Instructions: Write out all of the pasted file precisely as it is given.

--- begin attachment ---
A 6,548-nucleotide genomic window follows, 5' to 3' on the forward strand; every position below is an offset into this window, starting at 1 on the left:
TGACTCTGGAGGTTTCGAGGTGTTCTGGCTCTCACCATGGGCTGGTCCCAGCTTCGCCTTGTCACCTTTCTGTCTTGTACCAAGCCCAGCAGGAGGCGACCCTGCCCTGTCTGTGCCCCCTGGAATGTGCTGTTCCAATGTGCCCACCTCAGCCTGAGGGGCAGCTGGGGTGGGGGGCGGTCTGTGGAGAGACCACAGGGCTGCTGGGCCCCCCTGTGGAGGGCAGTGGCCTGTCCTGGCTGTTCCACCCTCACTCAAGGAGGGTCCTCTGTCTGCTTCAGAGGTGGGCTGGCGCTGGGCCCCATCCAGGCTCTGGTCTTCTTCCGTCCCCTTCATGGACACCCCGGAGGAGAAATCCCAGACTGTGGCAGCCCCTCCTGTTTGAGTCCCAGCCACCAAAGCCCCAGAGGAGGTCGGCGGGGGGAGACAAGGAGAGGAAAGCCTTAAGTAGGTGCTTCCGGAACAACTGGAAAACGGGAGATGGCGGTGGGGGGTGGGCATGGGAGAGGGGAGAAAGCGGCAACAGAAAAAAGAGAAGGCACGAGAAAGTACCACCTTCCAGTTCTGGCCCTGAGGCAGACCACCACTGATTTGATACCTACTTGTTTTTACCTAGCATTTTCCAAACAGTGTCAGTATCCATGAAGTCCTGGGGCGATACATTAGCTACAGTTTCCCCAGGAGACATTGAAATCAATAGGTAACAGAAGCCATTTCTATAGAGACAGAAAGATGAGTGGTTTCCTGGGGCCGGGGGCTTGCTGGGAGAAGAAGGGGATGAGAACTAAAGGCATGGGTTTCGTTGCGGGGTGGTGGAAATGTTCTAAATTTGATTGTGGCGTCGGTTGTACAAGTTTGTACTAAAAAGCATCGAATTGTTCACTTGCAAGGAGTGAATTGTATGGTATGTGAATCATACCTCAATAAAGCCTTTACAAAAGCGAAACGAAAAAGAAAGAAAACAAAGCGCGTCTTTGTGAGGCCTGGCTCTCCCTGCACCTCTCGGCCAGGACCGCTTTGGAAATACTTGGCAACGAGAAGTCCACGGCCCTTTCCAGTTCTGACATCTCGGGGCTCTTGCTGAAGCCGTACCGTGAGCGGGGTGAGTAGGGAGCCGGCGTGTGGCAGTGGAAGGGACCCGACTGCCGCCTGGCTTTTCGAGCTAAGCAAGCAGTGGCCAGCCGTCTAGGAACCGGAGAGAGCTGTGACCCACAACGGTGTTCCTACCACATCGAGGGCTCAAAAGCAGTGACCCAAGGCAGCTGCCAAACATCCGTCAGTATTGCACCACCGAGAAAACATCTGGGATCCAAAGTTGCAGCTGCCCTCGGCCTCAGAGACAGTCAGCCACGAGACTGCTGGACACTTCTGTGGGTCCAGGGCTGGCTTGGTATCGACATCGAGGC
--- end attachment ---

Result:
A 6,548-nucleotide genomic window follows, 5' to 3' on the forward strand; every position below is an offset into this window, starting at 1 on the left:
TGACTCTGGAGGTTTCGAGGTGTTCTGGCTCTCACCATGGGCTGGTCCCAGCTTCGCCTTGTCACCTTTCTGTCTTGTACCAAGCCCAGCAGGAGGCGACCCTGCCCTGTCTGTGCCCCCTGGAATGTGCTGTTCCAATGTGCCCACCTCAGCCTGAGGGGCAGCTGGGGTGGGGGGCGGTCTGTGGAGAGACCACAGGGCTGCTGGGCCCCCCTGTGGAGGGCAGTGGCCTGTCCTGGCTGTTCCACCCTCACTCAAGGAGGGTCCTCTGTCTGCTTCAGAGGTGGGCTGGCGCTGGGCCCCATCCAGGCTCTGGTCTTCTTCCGTCCCCTTCATGGACACCCCGGAGGAGAAATCCCAGACTGTGGCAGCCCCTCCTGTTTGAGTCCCAGCCACCAAAGCCCCAGAGGAGGTCGGCGGGGGGAGACAAGGAGAGGAAAGCCTTAAGTAGGTGCTTCCGGAACAACTGGAAAACGGGAGATGGCGGTGGGGGGTGGGCATGGGAGAGGGGAGAAAGCGGCAACAGAAAAAAGAGAAGGCACGAGAAAGTACCACCTTCCAGTTCTGGCCCTGAGGCAGACCACCACTGATTTGATACCTACTTGTTTTTACCTAGCATTTTCCAAACAGTGTCAGTATCCATGAAGTCCTGGGGCGATACATTAGCTACAGTTTCCCCAGGAGACATTGAAATCAATAGGTAACAGAAGCCATTTCTATAGAGACAGAAAGATGAGTGGTTTCCTGGGGCCGGGGGCTTGCTGGGAGAAGAAGGGGATGAGAACTAAAGGCATGGGTTTCGTTGCGGGGTGGTGGAAATGTTCTAAATTTGATTGTGGCGTCGGTTGTACAAGTTTGTACTAAAAAGCATCGAATTGTTCACTTGCAAGGAGTGAATTGTATGGTATGTGAATCATACCTCAATAAAGCCTTTACAAAAGCGAAACGAAAAAGAAAGAAAACAAAGCGCGTCTTTGTGAGGCCTGGCTCTCCCTGCACCTCTCGGCCAGGACCGCTTTGGAAATACTTGGCAACGAGAAGTCCACGGCCCTTTCCAGTTCTGACATCTCGGGGCTCTTGCTGAAGCCGTACCGTGAGCGGGGTGAGTAGGGAGCCGGCGTGTGGCAGTGGAAGGGACCCGACTGCCGCCTGGCTTTTCGAGCTAAGCAAGCAGTGGCCAGCCGTCTAGGAACCGGAGAGAGCTGTGACCCACAACGGTGTTCCTACCACATCGAGGGCTCAAAAGCAGTGACCCAAGGCAGCTGCCAAACATCCGTCAGTATTGCACCACCGAGAAAACATCTGGGATCCAAAGTTGCAGCTGCCCTCGGCCTCAGAGACAGTCAGCCACGAGACTGCTGGACACTTCTGTGGGTCCAGGGCTGGCTTGGTATCGACATCGAGGC